At this time we know that older and heavier individuals are more likely to develop type 2 diabetes, and the higher their blood glucose level within the nondiabetic range, the more likely that this will occur. Furthermore, we know that weight loss and increased physical activity will help mitigate the risks of developing diabetes in these individuals. Unfortunately, we also know that it is difficult, for a variety of reasons, for many high-risk individuals to succeed in accomplishing these goals. Our project is aimed at testing the likelihood that a new class of drugs that are useful in treating type 2 diabetes, glucagon-like peptide-1(GLP-1), may be also be useful in helping to prevent diabetes and cardiovascular disease in older, heavier and prediabetic persons.
Indeed, we believe that the combination of a low-calorie diet and a GLP-1 drug will provide more weight loss, and greater benefit in preventing type 2 diabetes and cardiovascular dieses in these high-risk individuals than only a calorie-restricted diet. Thus, our research efforts are not aimed at individuals who already have diabetes, but helping to prevent the development of diabetes and cardiovascular disease in the much larger population of those at high-risk to develop these diseases.
Why is it important for you, personally, to become involved in diabetes research? What role will this award play in your research efforts?
My interest in diabetes research began as a young physician-scientist when I became aware of the clinical importance of what was once-called 'maturity-onset diabetes'. At that time I felt that the seriousness of this clinical problem was not appreciated, and that the views of its pathogenesis were over-simplistic. This situation has clearly changed over the period in which I have been able to be engaged in diabetes research; the clinical importance of type 2 diabetes is clearly recognized, and there is considerable concern over how best to address what is now understood to be an epidemic of this syndrome.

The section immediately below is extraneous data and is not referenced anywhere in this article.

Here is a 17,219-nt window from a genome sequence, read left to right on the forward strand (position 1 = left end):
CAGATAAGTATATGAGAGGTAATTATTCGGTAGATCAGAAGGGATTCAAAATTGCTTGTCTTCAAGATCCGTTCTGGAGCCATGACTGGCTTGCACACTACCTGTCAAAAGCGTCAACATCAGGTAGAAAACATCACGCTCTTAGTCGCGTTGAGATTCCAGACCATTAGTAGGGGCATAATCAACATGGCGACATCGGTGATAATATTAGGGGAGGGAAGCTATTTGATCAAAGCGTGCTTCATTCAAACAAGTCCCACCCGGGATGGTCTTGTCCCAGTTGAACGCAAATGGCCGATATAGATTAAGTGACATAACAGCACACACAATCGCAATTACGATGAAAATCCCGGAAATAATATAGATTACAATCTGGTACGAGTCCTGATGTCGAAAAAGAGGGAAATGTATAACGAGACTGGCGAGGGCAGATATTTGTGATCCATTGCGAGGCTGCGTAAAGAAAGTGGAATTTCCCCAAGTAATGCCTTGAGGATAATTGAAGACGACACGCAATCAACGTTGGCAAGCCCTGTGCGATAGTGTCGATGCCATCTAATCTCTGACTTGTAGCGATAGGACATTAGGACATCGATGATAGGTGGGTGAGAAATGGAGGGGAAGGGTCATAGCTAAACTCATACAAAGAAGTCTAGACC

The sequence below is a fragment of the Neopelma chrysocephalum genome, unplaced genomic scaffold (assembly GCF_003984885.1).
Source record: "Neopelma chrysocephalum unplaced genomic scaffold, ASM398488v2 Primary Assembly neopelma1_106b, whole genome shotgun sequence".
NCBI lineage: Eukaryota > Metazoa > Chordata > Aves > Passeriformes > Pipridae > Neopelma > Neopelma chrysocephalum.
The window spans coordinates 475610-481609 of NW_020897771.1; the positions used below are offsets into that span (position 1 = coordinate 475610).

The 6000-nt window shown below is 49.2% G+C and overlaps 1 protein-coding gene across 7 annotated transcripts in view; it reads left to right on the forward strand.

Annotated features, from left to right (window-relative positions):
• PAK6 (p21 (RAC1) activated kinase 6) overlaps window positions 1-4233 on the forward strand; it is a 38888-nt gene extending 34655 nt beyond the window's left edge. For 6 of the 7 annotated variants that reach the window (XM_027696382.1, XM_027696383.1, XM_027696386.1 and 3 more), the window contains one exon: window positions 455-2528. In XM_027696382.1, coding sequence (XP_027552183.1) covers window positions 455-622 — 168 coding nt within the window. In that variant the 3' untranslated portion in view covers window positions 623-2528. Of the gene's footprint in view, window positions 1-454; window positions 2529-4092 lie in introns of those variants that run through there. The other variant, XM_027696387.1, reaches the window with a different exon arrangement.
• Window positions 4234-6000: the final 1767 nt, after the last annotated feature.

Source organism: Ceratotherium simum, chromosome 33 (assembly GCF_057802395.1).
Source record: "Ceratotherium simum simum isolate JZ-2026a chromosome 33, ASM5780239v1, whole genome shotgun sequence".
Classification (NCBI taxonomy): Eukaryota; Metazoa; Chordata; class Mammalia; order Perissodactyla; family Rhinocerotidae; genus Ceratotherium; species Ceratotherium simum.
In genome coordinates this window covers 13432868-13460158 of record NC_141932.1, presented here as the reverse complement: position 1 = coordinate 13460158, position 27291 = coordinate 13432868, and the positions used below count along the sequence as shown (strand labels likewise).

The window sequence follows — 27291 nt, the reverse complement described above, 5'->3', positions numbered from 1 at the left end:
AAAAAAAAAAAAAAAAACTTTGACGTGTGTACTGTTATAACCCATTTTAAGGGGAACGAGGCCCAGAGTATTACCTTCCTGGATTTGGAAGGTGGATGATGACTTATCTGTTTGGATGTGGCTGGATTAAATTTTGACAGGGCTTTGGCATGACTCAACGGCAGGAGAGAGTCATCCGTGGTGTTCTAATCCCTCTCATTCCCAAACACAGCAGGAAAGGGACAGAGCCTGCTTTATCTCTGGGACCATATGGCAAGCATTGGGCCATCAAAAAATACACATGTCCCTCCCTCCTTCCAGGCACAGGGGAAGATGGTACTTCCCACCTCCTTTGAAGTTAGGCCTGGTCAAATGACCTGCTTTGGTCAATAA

It sees reasonable to suggest that an exceedingly useful approach at this point would be to improve our ability to prevent the development of type 2 diabetes in individuals that can be well-characterized as being at great risk. This award provides me the opportunity to address this crucial question by evaluating a combined nutritional /pharmacological approach to evaluate what I believe could become a very useful intervention to prevent diabetes and its associated risk of cardiovascular disease in older, heavier, prediabetic individuals - a numerically common group at greatly increased risk to develop these adverse outcomes.
In what direction do you see the future of diabetes research going?
Speaking only of type 2 diabetes, I believe there will be two major thrusts. One aimed at understanding the genetics of type 2 diabetes in order to best identify those at increased risk to develop the clinical syndrome. Secondly, I think it will become clear that our current knowledge is substantial, and greater research efforts must be made to evaluate the best way to: 1) initiate interventions aimed at preventing the development of the full-blown clinical syndrome; and 2) more effectively address and treat all of all of the abnormalities associated with type 2 diabetes that contribute to its morbidity and mortality.